WASHINGTON—As nations consider policies that restrict the openness of the Internet, a new report released today by the Information Technology and Innovation Foundation (ITIF), the top-ranked think tank for science and technology policy, assesses the value of the open Internet and recommends that a “mostly” open Internet would most benefit society. The report finds that governments are increasingly restricting Internet openness in ways that harm economic growth. The report recommends that policymakers maximize the benefits of Internet openness but while also maintaining carefully designed guardrails that reduce the Internet’s most clearly harmful uses.
“Too many nations dress up restrictive Internet policies as being in the public interest, when in fact, they only benefit a small set of powerful actors,” said ITIF Research Analyst Michael McLaughlin, co-author of the report. “Governments should ensure that any limitations they place on Internet openness don’t undermine economic growth, social progress, or human rights.”
To achieve a mostly open Internet, the report calls on policymakers to maximize openness for those activities that are universally regarded as good while limiting access to those activities universally regarded as bad, and simultaneously create the highest level of technical openness.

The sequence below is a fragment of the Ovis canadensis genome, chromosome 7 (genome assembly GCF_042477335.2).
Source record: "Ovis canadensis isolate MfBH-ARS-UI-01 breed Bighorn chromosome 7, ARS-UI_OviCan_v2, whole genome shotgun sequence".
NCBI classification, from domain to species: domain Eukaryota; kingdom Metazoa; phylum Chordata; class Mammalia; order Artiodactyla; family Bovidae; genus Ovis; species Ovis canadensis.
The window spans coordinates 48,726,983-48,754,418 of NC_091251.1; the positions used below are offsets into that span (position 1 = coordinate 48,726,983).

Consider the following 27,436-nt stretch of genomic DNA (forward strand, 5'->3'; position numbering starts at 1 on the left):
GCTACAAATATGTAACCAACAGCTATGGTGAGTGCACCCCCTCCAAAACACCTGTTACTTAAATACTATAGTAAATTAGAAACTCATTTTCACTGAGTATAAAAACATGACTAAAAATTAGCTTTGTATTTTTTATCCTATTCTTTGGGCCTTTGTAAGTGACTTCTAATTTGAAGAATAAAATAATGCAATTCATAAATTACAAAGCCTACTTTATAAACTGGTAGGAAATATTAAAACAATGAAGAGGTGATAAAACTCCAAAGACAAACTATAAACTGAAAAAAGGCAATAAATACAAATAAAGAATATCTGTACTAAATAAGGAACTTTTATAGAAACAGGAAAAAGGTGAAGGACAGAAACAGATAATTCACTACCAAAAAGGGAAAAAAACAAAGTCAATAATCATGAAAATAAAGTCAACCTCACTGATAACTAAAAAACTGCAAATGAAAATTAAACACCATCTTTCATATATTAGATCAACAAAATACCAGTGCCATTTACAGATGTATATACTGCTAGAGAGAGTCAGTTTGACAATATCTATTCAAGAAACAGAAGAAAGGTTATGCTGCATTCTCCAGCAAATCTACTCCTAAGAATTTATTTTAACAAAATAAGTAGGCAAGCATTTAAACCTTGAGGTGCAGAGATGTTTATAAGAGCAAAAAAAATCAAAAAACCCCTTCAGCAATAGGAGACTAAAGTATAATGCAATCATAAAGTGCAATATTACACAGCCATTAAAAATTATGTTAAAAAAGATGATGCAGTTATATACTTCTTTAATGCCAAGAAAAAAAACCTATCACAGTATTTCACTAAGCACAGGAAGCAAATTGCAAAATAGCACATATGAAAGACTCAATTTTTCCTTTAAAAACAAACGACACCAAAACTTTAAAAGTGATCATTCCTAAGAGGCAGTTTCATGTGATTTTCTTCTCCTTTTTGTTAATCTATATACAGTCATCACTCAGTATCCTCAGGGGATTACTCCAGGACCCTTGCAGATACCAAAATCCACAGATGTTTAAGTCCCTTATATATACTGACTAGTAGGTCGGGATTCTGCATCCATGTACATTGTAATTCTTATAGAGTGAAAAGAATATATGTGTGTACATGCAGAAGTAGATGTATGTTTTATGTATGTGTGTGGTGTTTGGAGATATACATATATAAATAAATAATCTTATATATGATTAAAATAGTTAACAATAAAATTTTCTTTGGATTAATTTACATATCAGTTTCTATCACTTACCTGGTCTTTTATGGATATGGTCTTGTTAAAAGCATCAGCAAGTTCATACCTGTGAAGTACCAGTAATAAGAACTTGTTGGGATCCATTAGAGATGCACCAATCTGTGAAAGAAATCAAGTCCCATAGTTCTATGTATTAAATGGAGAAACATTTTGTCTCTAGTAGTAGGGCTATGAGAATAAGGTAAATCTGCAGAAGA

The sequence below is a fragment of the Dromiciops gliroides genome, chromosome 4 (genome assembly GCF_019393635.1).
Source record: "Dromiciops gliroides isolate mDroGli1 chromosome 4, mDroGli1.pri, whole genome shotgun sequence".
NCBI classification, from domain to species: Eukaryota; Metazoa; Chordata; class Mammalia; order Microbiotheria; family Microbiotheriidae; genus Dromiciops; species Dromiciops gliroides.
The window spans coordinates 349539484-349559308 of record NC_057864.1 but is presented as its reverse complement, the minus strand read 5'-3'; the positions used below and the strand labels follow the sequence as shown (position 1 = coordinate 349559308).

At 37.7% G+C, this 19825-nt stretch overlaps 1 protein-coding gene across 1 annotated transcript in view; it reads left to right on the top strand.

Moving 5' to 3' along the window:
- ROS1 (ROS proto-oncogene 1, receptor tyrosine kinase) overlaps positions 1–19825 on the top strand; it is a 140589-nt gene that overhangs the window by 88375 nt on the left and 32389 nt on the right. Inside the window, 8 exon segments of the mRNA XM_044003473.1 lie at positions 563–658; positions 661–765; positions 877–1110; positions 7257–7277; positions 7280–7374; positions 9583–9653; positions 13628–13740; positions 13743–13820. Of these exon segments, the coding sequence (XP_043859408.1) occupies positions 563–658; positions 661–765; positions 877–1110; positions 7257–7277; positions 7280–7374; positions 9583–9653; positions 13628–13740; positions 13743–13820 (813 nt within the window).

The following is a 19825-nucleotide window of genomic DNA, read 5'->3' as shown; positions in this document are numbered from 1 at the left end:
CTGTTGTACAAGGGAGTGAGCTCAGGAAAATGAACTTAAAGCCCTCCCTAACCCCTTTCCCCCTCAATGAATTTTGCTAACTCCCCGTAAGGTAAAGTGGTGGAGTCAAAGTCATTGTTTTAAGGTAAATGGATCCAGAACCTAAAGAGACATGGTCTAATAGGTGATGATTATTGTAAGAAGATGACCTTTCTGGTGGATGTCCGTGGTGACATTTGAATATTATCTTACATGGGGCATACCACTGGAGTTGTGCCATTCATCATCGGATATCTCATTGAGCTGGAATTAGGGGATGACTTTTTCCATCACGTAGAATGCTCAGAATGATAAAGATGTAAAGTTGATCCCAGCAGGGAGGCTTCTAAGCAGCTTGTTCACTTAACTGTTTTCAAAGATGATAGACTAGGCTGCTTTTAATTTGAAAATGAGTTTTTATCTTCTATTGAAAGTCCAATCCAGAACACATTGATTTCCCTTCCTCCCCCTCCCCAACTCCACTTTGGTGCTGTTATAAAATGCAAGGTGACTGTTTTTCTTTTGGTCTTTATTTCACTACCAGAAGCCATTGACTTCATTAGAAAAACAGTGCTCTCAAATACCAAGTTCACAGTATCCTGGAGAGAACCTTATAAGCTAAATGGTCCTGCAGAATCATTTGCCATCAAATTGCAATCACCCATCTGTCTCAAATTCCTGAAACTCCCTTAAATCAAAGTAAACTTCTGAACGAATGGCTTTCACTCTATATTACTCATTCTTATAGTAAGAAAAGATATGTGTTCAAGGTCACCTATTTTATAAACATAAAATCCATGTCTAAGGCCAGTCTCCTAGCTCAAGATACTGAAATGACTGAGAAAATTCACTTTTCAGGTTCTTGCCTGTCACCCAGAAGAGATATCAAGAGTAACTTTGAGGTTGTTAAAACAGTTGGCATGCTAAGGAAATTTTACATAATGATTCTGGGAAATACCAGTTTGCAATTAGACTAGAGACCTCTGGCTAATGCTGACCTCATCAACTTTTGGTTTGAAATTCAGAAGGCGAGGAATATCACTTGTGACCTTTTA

The report offers the following analytical framework to evaluate policies that affect Internet openness:
- Governments should consider whether their policies violate any international agreements, regardless of how much they would benefit their nation.
- Governments should limit policymaking to activities that do not create negative impacts beyond their borders, particularly if there is no international consensus on a particular policy goal.
- Policymakers should determine whether policies increase or decrease the economic and social benefits of the Internet, and weigh them against the benefits of their policies.
“The open Internet is tremendously valuable, but too much openness can become a liability,” said ITIF Vice President Daniel Castro, co-author of the report. “The Internet has never been fully open—nor should it be. Policymakers should not shy away from reasonable policies to limit access to the Internet’s most harmful uses, but they should be cautious when limiting access to content and services that are not universally regarded as harmful.”